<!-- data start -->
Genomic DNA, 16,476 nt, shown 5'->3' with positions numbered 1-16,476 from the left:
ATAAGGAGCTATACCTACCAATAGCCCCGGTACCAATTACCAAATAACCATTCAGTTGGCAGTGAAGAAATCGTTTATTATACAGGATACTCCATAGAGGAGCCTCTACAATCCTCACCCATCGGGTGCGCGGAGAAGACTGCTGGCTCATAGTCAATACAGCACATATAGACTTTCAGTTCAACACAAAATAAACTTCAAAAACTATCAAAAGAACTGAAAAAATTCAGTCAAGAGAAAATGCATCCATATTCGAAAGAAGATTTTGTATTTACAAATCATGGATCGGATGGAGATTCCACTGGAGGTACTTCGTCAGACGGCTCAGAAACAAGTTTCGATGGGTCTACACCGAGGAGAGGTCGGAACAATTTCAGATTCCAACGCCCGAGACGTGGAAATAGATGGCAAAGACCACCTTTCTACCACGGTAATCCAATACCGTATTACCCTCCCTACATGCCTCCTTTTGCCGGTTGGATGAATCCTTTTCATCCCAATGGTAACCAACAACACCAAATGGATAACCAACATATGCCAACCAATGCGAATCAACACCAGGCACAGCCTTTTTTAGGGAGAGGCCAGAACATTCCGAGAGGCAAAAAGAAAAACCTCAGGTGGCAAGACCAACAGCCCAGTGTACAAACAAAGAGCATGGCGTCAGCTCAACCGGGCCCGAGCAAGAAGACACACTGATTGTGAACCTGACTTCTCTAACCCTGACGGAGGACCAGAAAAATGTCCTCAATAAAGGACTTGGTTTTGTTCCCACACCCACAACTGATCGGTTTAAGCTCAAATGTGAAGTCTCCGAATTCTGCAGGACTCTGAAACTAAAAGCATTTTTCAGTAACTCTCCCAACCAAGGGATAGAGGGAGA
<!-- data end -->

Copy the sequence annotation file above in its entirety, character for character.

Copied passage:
Genomic DNA, 16,476 nt, shown 5'->3' with positions numbered 1-16,476 from the left:
ATAAGGAGCTATACCTACCAATAGCCCCGGTACCAATTACCAAATAACCATTCAGTTGGCAGTGAAGAAATCGTTTATTATACAGGATACTCCATAGAGGAGCCTCTACAATCCTCACCCATCGGGTGCGCGGAGAAGACTGCTGGCTCATAGTCAATACAGCACATATAGACTTTCAGTTCAACACAAAATAAACTTCAAAAACTATCAAAAGAACTGAAAAAATTCAGTCAAGAGAAAATGCATCCATATTCGAAAGAAGATTTTGTATTTACAAATCATGGATCGGATGGAGATTCCACTGGAGGTACTTCGTCAGACGGCTCAGAAACAAGTTTCGATGGGTCTACACCGAGGAGAGGTCGGAACAATTTCAGATTCCAACGCCCGAGACGTGGAAATAGATGGCAAAGACCACCTTTCTACCACGGTAATCCAATACCGTATTACCCTCCCTACATGCCTCCTTTTGCCGGTTGGATGAATCCTTTTCATCCCAATGGTAACCAACAACACCAAATGGATAACCAACATATGCCAACCAATGCGAATCAACACCAGGCACAGCCTTTTTTAGGGAGAGGCCAGAACATTCCGAGAGGCAAAAAGAAAAACCTCAGGTGGCAAGACCAACAGCCCAGTGTACAAACAAAGAGCATGGCGTCAGCTCAACCGGGCCCGAGCAAGAAGACACACTGATTGTGAACCTGACTTCTCTAACCCTGACGGAGGACCAGAAAAATGTCCTCAATAAAGGACTTGGTTTTGTTCCCACACCCACAACTGATCGGTTTAAGCTCAAATGTGAAGTCTCCGAATTCTGCAGGACTCTGAAACTAAAAGCATTTTTCAGTAACTCTCCCAACCAAGGGATAGAGGGAGA